A friend and I arrived in October and stayed at Illiamna Lake Resort. The picturesque resort was closed for the season. The caretaker, a family friend, gave us free reign on the leftover food, truck and jet boat. We fished for a week under lightly falling snow and sub-freezing temperatures. The constant ice in our guides, the numbness of our hands and legs are a distant memory to the rainbows, dollies and lake trout we had all to ourselves. The trout were girthy beyond recognition from all of the salmon eggs and flesh in the river. The fish of the trip was a 31 inch dolly so gorged with eggs it weighed in at close to 20 pounds. Sadly, it is this very water that will bear the brunt of irreversible toxic pollution if Northern Dynasty Minerals gains approval to build the world’s largest open pit mine and the world’s largest earthen dams to hold the toxic waste rock.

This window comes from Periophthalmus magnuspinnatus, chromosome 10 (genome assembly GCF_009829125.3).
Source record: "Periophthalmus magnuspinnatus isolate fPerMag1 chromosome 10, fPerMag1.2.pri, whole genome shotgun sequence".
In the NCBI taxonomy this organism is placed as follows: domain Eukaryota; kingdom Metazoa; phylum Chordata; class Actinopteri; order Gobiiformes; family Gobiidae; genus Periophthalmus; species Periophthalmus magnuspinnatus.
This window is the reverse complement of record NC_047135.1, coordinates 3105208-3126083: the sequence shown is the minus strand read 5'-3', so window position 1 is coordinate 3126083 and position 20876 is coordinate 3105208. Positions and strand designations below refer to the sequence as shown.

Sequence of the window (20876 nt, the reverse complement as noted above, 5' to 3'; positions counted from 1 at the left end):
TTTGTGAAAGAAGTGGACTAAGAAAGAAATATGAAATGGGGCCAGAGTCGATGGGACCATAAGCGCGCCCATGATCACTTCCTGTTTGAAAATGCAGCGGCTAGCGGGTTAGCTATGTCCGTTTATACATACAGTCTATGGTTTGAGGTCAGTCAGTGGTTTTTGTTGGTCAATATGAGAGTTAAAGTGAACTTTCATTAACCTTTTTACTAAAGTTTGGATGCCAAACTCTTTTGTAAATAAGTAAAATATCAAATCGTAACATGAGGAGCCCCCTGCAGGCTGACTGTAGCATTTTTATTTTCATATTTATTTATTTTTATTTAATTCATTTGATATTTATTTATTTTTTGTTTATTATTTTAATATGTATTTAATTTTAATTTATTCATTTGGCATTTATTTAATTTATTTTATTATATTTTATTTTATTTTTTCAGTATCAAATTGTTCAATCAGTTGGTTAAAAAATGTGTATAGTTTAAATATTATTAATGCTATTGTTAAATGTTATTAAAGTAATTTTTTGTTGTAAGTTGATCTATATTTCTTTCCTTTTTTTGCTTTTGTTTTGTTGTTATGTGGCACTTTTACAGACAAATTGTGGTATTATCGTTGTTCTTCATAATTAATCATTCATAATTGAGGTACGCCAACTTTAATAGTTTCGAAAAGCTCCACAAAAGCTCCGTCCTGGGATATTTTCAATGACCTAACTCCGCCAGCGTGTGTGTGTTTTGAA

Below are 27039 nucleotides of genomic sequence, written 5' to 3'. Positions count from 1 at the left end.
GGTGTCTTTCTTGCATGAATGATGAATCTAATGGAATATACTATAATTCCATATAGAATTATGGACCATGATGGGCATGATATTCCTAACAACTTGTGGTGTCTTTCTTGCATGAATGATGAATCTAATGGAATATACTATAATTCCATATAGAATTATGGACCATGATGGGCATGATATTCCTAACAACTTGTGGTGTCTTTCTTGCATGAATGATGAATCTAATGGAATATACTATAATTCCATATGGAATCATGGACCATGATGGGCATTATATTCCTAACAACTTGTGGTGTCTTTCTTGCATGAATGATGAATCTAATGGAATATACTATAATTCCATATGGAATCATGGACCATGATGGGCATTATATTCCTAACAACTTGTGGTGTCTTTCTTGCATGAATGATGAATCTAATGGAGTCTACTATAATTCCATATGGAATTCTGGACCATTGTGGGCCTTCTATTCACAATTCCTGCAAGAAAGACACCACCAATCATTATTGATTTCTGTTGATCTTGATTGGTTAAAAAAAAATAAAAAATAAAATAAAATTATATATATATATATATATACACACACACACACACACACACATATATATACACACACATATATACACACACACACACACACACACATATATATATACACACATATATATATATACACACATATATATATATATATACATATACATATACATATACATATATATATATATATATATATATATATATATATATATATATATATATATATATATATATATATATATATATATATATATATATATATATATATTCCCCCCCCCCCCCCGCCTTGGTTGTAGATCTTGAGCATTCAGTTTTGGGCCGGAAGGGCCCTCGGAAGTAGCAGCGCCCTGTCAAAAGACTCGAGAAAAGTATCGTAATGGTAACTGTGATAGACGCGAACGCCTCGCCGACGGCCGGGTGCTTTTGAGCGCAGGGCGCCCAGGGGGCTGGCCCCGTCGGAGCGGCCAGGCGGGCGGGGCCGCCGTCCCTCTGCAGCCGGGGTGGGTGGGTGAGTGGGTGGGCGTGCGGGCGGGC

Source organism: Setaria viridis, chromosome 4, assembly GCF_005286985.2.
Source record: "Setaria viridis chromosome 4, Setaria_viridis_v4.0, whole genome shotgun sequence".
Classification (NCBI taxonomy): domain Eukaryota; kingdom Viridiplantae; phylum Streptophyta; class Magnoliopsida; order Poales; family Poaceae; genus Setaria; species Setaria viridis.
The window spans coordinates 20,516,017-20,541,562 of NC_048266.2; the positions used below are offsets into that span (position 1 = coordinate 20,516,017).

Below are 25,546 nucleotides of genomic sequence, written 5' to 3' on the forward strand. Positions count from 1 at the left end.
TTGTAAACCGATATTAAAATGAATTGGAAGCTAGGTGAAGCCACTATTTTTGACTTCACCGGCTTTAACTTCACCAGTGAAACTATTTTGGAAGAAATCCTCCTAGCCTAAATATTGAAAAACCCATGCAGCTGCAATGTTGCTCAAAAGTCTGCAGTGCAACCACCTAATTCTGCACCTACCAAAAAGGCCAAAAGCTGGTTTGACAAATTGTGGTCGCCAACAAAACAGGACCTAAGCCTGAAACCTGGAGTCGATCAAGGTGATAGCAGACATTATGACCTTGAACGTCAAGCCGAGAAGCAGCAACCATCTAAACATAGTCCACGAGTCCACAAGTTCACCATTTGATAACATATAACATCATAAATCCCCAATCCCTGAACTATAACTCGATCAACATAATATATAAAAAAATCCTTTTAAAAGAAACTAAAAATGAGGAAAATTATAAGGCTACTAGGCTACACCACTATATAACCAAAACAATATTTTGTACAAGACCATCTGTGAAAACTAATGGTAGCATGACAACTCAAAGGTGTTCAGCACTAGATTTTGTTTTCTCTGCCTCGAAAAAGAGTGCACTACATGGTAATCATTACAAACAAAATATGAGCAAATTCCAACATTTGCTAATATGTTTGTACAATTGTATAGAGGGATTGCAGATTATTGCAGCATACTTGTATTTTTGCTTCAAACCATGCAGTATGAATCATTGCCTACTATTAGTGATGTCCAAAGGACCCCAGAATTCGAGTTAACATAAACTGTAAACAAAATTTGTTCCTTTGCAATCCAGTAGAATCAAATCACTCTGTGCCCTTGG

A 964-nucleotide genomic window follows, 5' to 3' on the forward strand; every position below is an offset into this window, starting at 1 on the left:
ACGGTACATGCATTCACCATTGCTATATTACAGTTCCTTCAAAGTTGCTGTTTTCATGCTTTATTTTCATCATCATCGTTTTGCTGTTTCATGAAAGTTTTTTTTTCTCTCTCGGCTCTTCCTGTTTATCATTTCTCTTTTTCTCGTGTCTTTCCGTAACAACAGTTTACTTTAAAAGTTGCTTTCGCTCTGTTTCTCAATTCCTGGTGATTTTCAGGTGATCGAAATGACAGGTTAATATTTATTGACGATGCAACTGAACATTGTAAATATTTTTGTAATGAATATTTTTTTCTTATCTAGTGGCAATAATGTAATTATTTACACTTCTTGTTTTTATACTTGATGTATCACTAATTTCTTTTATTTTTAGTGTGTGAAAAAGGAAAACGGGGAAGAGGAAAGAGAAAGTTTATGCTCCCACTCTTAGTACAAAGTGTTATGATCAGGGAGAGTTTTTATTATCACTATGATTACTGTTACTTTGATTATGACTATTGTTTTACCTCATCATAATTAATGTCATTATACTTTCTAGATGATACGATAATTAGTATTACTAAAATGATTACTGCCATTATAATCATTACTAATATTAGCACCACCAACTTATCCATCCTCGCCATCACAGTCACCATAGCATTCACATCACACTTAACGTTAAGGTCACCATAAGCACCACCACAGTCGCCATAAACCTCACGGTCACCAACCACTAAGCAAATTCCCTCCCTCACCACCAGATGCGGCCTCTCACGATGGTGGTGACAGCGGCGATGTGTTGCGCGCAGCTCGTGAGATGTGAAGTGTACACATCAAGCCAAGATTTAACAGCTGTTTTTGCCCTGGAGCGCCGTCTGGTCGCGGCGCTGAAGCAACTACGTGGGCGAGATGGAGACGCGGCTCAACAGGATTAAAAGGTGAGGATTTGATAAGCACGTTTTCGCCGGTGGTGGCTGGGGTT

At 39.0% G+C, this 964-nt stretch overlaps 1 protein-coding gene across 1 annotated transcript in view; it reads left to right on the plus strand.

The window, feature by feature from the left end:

Worth Preserving | Photo courtesy of R. Peterson

After being lucky enough to fish the Illiamna drainages, I jumped at the chance to meet up with RP who was now a guide on the river N and other famed southwest Alaska waters. With rainbows larger than anywhere in the world, the N is THE river. Big water, big flies, and big trout. A testing ground for hardcore fly fishers.

Our first trip to the N was in late October. With winds and sleet greeting me as I exited the airport, R.P. was outside leaned up against our clunker rental, a pre 90’s Ford Escort. He was rolling up a cig with a big grin on his face. “Yo Tuber, ready to hit it?”. We headed straight for the jet boat. That afternoon at our first stop on the river, we each hooked into 27 inchers. At the next hole, R.P. hooked his first plus 30, a 31 inch buck. Just 15 minutes later on the same hole, I landed my dream fish, a 30 inch hen. The next 2 days, we caught a few more rainbows each but none bigger than 27.